Example:
<html>
<head>
    <title>JavaScript empty Arrow function and Returning value example</title>
</head>
<body>
    <script>
        //Arrow function returning value
        let arrowRetnVal = () => 10;
        console.log("Arrow function Returning value : ", arrowRetnVal());

  //An empty arrow function returns undefined
        let arrowRetnFunc = () => { };
        console.log("Arrow function Returning function : ", arrowRetnFunc());
    </script>
</body>
</html>
Output:

JavaScript empty Arrow function and Returning value example

We might expect {} instead of undefined. This is because the curly braces are part of the syntax of the arrow functions, so arrowRetnFunc will return undefined. It is possible to return the {} object directly from an arrow function, by enclosing the return value with brackets.

Example:
<html>
<head>
    <title>JavaScript Arrow function, Function Returning empty object two ways example</title>
</head>
<body>
    <script>
        //Arrow function 
        let arrowRetnFunc1 = () => ({});
        console.log("Arrow function Returning function-1 : ", arrowRetnFunc1());

        let arrowRetnFunc2 = () => { return {} };
        console.log("Arrow function Returning function-2 : ", arrowRetnFunc2());
    </script>
</body>
</html>
Output:

JavaScript Arrow function, Function Returning empty object two ways example

If we need to return an empty object from an arrow function, we can return it in one of two ways mentioned in the code snippet.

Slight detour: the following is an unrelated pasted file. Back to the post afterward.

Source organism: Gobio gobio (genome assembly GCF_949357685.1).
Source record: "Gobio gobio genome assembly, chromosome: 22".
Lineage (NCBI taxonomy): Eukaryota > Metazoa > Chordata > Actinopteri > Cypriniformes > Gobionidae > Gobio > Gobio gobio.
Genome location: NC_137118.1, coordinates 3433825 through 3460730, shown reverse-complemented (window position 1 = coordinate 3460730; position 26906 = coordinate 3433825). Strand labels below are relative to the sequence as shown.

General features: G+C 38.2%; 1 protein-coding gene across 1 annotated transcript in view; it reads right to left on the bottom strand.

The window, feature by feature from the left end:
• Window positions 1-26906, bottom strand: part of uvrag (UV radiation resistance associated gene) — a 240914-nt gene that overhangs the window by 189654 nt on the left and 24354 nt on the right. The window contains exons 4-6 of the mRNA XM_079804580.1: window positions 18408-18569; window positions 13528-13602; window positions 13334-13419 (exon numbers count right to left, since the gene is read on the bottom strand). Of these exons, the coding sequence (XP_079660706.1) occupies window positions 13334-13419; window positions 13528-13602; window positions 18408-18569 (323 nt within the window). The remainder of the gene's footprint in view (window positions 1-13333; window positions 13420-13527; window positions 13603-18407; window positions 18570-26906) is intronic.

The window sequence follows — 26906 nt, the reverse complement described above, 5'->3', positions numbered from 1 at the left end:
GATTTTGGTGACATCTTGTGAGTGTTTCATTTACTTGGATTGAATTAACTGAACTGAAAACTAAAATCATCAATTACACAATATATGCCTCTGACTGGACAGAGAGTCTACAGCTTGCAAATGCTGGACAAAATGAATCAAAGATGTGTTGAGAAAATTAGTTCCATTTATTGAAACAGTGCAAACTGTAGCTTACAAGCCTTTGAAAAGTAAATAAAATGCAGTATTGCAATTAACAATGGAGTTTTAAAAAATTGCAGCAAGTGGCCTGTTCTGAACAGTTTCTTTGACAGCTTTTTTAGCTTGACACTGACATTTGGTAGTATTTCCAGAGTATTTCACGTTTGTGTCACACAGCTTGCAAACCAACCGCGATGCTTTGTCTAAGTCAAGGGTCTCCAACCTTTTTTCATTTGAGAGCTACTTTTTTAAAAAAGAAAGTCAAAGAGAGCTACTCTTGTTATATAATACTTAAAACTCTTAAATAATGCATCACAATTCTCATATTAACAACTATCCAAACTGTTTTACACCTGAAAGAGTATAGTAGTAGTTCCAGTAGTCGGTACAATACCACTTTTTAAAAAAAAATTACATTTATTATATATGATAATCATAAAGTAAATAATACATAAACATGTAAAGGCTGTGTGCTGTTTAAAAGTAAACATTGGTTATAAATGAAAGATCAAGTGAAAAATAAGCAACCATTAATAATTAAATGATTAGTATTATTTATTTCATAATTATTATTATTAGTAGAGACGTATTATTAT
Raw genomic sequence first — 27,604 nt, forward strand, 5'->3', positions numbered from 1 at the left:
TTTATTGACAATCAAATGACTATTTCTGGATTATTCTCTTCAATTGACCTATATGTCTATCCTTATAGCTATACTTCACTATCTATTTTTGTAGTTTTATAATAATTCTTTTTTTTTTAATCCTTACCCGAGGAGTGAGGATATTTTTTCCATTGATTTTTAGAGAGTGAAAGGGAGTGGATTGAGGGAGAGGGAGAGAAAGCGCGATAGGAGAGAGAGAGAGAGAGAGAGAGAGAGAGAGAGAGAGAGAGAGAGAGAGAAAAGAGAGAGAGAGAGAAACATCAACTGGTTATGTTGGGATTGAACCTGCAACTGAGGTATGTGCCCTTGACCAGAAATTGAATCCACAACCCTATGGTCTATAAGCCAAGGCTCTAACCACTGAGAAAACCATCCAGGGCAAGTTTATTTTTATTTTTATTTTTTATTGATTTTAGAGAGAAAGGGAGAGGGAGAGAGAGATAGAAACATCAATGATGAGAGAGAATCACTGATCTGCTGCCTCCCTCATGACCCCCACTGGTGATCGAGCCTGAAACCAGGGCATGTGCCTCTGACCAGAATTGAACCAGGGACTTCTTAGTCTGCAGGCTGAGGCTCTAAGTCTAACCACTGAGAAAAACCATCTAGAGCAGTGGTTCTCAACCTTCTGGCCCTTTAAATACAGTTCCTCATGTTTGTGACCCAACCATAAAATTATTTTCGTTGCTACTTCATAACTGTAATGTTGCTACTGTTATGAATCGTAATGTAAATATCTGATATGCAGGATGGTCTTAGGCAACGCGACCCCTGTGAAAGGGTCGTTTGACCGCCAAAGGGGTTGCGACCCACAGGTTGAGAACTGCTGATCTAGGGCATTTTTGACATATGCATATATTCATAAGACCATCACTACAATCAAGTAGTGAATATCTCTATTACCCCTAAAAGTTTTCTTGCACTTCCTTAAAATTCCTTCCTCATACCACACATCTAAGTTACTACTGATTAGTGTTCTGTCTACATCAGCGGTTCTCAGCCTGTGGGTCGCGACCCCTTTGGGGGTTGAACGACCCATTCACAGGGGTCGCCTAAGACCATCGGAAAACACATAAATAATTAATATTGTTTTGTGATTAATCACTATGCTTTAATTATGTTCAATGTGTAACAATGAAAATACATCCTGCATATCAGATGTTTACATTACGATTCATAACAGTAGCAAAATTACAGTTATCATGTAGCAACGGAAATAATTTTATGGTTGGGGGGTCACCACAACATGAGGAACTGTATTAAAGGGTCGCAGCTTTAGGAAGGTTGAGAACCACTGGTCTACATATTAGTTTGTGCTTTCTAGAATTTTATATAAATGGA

JavaScript Arrow Function Implicit Return

Arrow functions can implicitly return values by simply omitting the curly braces that traditionally wrap a function’s body if their body only contains a single expression. That means an Implicit return keyword is not needed with one or multiple params with a single expression or body statement.

Example: Arrow function Implicit Return
<html>
<head>
    <title>JavaScript Arrow function Implicit Return example</title>
</head>
<body>
    <script>
        //Arrow function simple Implicit Return
        let arrowImplicitReturn = x => x * x + 10;
        console.log("Arrow function Implicit Return : ", arrowImplicitReturn(5));
    </script>
</body>
</html>

Output: Arrow function Implicit Return : 35

When using implicit returns, object literals must be wrapped in parenthesis so that the curly braces are not mistaken for the opening of the function’s body.

Example: Arrow function Implicit Return with Object literals
<html>
<head>
    <title>JavaScript Arrow function Implicit Return with Object literals example</title>
</head>
<body>
    <script>
        //Arrow function Implicit Return with object literals without parentheses
        let arrowImplctRetrn_objLitrls_1 = () => { price: 10 } //returns undefined
        console.log("Arrow function Implicit Return without parentheses : ", arrowImplctRetrn_objLitrls_1());

        //Arrow function Implicit Return with object literals with parentheses
        let arrowImplctRetrn_objLitrls_2 = () => ({ price: 10 })
        console.log("Arrow function Implicit Return with parentheses : ", arrowImplctRetrn_objLitrls_2());

    </script>
</body>
</html>
Output:

JavaScript Arrow function Implicit Return with Object literals example

Array Function Explicit Return in JavaScript

Arrow functions can behave very similar to classic Regular/Named functions in that you may explicitly return a value from them using the return keyword; simply wrap your function’s body in curly braces, and return a value:

Example:
<html>
<head>
    <title>JavaScript Arrow function Explicit Return example</title>
</head>
<body>
    <script>
        //Arrow function Explicit Return
        let arrowExplicitReturn = x => {
            return x * x + 10;
        }
        console.log("Arrow function Explicit Return : ", arrowExplicitReturn(5));

    </script>
</body>
</html>

Output: Arrow function Explicit Return :35

Arguments Object binding